In the first part of the Daily Mail’s serialisation of his new book on Saturday, Robert Lacey — a distinguished royal historian and adviser to TV’s The Crown — told how Harry and Meghan’s behaviour left the Royal Family ‘hopping’ mad.
Producing the September issue of Vogue that Meghan guest edited in the first half of 2019 took seven months — months which, according to the magazine’s editor Edward Enninful, were intensive, filled with meetings, phone calls, texts and emails.
In the same seven months, January to July 2019, the Court Circular showed the Duchess of Sussex carrying out just 22 royal engagements, less than one per week — though this period did include Meghan’s maternity leave, along with a three-day tour to Morocco with Harry.
But why had this ‘powerhouse’ recruit to the highest echelons of the House of Windsor spent seven months labouring so intensively on behalf of British Vogue — entirely unremunerated it must be emphasised — while doing hardly any public work at all for the British Royal Family?
The answer lay in Buckingham Palace — or, rather, had been forcibly removed from the palace just four months before Meghan’s official arrival on the royal roster on November 27, 2017, the date of her engagement to Harry.
In July that year, the Queen’s most creative and senior courtier, her private secretary Sir Christopher Geidt, had been elbowed out of her employ in a backstairs coup inspired by Prince Charles and his brother Andrew — for once not at loggerheads, but working in cahoots.
Geidt, 56 in 2017, had run the royal show brilliantly and sensitively for the best part of ten years.
Based in Buckingham Palace, the Queen’s private secretary could be described as the COO — chief operating officer — of ‘The Firm’, as the family themselves describe their monarchical business.
A fiercely shrewd, reflective and thinking character, who had previously worked in Army intelligence, Geidt had played a key role in working out the mechanics of transitioning royal power to the next generation — from Queen Elizabeth II to King Charles III.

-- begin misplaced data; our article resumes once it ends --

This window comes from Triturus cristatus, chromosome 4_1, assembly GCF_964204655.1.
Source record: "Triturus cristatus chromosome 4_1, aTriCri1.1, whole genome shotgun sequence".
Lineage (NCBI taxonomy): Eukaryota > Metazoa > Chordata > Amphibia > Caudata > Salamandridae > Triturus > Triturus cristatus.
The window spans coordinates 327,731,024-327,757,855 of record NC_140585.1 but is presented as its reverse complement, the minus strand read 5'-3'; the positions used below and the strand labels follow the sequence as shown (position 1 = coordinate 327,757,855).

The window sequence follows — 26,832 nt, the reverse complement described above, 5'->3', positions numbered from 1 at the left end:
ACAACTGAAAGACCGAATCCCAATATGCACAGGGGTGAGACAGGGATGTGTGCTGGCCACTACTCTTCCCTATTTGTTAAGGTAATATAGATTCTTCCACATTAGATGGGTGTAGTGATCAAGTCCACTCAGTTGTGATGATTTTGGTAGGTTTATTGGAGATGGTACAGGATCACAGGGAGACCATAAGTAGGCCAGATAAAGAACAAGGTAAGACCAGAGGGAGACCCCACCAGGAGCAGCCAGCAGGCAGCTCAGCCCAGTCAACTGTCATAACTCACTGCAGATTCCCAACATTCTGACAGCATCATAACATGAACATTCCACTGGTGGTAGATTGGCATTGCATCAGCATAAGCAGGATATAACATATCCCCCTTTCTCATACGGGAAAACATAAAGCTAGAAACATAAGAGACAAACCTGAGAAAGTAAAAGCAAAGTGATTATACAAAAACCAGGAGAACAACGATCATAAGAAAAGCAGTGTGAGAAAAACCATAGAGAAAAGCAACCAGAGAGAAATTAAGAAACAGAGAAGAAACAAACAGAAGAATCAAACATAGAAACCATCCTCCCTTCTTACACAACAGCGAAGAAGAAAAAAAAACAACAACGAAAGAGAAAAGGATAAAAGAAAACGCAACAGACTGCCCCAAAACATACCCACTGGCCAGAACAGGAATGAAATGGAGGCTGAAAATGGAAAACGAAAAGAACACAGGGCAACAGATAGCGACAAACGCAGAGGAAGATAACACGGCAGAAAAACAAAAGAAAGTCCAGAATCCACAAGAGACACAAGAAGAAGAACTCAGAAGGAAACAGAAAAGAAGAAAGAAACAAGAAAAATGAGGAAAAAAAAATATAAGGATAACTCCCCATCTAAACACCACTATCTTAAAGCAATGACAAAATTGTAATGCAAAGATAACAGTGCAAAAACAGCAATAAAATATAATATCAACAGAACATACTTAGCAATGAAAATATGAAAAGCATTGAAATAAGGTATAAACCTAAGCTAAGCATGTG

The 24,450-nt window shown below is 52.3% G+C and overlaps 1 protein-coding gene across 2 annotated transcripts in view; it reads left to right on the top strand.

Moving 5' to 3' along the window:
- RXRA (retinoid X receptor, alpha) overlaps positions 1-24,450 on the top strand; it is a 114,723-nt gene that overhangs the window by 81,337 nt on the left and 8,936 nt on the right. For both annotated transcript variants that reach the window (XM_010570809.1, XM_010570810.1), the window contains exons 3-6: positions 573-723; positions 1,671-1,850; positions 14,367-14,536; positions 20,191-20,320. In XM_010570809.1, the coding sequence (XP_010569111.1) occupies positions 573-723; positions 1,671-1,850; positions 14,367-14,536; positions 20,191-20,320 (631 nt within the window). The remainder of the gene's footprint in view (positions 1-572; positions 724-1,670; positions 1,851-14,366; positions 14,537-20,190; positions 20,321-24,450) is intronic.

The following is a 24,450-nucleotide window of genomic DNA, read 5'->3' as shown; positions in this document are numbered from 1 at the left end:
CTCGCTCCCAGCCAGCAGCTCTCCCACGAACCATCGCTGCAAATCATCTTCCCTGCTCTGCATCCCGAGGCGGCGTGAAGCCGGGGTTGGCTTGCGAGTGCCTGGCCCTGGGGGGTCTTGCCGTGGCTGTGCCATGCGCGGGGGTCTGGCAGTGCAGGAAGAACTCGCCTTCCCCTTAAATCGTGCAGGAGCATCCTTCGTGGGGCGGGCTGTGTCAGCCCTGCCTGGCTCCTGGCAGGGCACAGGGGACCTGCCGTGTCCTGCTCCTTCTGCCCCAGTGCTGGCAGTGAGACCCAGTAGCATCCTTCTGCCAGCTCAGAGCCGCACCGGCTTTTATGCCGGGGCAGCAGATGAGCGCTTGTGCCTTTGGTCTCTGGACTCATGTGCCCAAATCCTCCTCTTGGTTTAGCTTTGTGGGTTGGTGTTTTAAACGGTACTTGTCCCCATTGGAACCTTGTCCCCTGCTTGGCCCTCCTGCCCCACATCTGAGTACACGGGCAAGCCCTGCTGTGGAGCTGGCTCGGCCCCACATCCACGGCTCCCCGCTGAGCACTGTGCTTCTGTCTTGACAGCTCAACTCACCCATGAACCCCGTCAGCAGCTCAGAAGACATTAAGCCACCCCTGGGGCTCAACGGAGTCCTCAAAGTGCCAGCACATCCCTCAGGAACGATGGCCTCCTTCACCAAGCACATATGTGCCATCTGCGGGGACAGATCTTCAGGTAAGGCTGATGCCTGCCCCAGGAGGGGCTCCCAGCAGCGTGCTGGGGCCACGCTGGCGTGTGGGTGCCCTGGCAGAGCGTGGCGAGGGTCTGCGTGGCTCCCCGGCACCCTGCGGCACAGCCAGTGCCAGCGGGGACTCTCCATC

But Geidt had infuriated Prince Charles with a speech that he had given in May 2017 to some 500 royal staff — the assembled workforce of The Firm — announcing the retirement of Prince Philip from public life.
This would call for more unified work than ever in support of the Queen, the private secretary had said, and the Prince of Wales’s staff who heard him felt that this was both ‘presumptuous’ towards their boss and actually dangerous to his interests.
They had envisioned Prince Charles enjoying more power in the aftermath of his father’s departure, not less — and Prince Charles agreed.
Charles found an ally in Andrew, whom Geidt had forced to step down as UK trade ambassador in 2011 over his friendship with the convicted sex offender Jeffrey Epstein.
As private secretary, Geidt had also controlled Andrew’s expenditure and he had blocked one too many helicopter and private jet excursions for the Prince’s fancy.
Andrew wasted no time joining Charles in his complaints to the Queen — ‘Geidt has got to go,’ was their combined message to their mother.
The palace COO was doing far too much operating and interfering for their liking — and Elizabeth II, who had just turned 91, meekly surrendered.
At that age, commented one courtier, ‘you don’t want the hassle of having a big fight, do you? Isn’t it better that everything calms down?’
‘It was one of the most shameful and, frankly, shabby decisions that the Queen has made in her entire reign,’ says one extremely senior and distinguished court correspondent. ‘All Geidt wanted was to have everyone singing from the same hymn sheet, but that is not Charles’s agenda any more.’